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On the Verge Between Language and Translation

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Edited By Marcin Walczynski, Piotr Czajka and Michał Szawerna

This book explores a range of topics situated in the overlapping areas of theoretical linguistics, applied linguistics and translation studies. The first part of the book comprises five original contributions on topics ranging from general linguistics to applied linguistics while the second part comprises eleven original contributions exploring selected aspects of theoretical, descriptive and applied translation studies.

This book also initiates the publishing activity of the Department of Translation Studies, established at the Institute of English Studies, University of Wrocław, Poland.

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Translation Errors and Second Language Acquisition: Teaching Turkish to Greek Speakers Through Translation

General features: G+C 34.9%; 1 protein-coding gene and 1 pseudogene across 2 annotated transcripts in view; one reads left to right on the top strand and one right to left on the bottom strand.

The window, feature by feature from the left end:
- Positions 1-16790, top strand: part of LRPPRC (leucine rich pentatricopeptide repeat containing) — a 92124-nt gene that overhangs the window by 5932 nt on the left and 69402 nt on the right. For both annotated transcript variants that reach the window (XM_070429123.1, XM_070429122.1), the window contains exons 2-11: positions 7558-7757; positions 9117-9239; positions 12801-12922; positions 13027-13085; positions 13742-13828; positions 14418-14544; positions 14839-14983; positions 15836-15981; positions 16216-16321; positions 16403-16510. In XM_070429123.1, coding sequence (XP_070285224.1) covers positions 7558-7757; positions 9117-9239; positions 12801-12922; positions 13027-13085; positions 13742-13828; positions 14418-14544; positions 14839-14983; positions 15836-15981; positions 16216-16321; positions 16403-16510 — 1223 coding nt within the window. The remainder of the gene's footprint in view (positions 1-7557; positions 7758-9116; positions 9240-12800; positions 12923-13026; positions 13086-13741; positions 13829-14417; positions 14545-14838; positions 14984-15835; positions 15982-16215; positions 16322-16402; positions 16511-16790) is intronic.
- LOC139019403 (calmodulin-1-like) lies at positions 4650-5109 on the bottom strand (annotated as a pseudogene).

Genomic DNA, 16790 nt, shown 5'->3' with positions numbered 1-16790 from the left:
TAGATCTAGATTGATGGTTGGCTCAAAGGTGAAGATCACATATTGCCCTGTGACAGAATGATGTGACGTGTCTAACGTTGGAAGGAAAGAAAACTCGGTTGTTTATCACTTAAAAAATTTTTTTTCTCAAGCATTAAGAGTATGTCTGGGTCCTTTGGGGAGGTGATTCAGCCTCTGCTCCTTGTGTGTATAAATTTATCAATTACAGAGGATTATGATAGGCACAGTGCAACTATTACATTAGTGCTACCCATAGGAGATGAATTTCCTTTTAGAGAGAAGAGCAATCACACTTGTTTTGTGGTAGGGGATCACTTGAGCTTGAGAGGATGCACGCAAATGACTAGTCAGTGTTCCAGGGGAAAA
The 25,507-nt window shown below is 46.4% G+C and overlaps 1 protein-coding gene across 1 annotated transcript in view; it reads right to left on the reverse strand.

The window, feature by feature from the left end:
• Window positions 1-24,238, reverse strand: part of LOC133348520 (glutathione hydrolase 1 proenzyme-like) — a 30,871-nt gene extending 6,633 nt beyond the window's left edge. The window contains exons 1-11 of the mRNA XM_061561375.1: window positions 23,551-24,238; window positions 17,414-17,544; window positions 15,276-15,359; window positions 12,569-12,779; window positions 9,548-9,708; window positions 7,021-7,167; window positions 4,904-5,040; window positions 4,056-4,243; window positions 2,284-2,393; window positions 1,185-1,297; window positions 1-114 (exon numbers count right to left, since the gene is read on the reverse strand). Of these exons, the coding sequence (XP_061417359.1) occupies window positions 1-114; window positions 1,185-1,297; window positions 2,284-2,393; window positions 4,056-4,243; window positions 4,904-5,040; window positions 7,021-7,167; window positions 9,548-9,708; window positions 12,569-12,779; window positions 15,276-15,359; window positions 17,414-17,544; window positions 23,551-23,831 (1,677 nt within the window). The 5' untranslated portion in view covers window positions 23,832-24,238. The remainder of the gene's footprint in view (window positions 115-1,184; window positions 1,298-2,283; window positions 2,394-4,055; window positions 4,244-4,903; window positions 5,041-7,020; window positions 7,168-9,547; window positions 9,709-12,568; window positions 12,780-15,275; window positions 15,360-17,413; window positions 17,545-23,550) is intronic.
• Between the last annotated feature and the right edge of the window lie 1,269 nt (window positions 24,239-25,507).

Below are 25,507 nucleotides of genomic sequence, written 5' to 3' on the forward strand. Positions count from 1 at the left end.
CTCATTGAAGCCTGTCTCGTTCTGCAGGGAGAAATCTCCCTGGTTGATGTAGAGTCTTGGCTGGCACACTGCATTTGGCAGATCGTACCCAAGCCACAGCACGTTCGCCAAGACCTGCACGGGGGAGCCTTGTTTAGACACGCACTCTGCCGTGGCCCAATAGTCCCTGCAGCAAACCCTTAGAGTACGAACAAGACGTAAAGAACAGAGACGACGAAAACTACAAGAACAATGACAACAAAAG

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Abstract: Even though the practice of translation had long been considered as an inappropriate method of teaching languages, in the 1980s translation reappeared in foreign language classrooms, not as a teaching method, but as a useful teaching tool. Our experience, based not only on teaching Turkish as a foreign language, but also on researching Translation Theory and Didactics, indicates that translation makes students master the system of a foreign language in its real functions, in real communicative conditions. Since language students perform a global text analysis during the translation process, they manage to master the foreign language to an extent that cannot practically be achieved when they simply try to acquire oral and writing comprehension and production competences. Basing on the idea of distinct language levels and on the classification of translation errors into binary and non-binary, we will attempt to specify how translation tasks may positively affect the process of teaching and learning a foreign language as well as describe the techniques that may be used in teaching Turkish as a foreign language through translation. More specifically, we will try to pinpoint the most frequent errors as well as their causes and divide them into errors that occurred due to (a) insufficient knowledge of the linguistic system (errors at the morphological-syntactic level, semantic level/binary errors); and (b) insufficient knowledge of the use of the language in particular contexts or of the culture within which the language functions (errors at the stylistic and pragmatic level/non-binary errors). An accurate...

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